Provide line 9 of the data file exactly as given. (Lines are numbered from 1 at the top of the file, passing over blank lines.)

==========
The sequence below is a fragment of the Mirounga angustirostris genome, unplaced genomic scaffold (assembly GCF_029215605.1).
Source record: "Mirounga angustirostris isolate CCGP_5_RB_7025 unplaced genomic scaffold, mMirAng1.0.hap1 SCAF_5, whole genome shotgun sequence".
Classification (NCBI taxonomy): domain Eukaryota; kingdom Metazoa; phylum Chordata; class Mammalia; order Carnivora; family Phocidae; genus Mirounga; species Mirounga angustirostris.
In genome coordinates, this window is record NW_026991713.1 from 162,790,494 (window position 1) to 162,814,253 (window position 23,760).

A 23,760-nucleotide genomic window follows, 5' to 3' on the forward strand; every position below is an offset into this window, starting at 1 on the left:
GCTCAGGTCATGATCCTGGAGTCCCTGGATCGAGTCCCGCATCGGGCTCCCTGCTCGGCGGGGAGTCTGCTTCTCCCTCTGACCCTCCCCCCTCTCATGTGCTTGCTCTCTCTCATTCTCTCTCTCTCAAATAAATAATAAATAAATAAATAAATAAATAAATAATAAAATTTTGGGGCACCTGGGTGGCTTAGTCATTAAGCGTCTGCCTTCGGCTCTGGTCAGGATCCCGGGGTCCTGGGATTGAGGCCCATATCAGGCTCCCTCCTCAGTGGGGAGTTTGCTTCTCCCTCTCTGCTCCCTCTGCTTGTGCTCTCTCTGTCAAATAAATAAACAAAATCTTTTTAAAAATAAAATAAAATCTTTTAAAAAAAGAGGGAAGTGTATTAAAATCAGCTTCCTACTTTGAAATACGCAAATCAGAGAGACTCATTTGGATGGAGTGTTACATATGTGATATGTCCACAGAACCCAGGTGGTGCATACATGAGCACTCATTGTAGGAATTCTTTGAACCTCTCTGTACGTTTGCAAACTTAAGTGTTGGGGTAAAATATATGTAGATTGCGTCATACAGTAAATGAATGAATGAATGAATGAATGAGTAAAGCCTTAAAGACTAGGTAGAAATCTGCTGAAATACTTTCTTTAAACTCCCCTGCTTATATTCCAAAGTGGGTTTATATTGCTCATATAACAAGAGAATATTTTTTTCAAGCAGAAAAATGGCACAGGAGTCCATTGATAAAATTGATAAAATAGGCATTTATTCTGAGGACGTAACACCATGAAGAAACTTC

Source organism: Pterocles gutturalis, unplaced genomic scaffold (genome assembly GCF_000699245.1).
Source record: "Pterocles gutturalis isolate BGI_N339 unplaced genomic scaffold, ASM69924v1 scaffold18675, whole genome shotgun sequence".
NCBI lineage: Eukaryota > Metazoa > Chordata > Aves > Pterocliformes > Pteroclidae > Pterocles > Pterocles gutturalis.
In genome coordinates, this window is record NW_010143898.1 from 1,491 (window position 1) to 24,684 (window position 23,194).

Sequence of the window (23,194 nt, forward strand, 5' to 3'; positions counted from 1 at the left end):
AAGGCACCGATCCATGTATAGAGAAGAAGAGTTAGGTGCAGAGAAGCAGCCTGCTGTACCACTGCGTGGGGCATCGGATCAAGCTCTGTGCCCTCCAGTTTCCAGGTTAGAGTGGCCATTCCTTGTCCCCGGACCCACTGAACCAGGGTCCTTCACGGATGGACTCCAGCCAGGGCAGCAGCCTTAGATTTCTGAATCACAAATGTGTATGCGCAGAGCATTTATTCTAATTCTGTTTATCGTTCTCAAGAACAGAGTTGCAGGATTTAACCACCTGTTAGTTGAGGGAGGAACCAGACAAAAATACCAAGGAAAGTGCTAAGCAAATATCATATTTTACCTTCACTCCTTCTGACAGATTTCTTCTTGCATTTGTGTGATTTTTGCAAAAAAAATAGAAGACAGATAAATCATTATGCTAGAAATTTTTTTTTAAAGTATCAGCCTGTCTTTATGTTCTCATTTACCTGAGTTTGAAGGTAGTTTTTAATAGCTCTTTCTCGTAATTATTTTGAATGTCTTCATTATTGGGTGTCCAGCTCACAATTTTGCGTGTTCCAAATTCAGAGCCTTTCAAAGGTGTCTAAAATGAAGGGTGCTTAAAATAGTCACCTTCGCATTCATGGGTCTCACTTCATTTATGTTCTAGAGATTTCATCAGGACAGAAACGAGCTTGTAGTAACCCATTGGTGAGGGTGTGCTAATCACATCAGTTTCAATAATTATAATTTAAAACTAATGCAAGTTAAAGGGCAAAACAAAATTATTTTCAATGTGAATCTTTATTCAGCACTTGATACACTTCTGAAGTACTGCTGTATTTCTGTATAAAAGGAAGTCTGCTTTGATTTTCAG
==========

NCBI lineage: Eukaryota > Metazoa > Chordata > Aves > Pterocliformes > Pteroclidae > Pterocles > Pterocles gutturalis.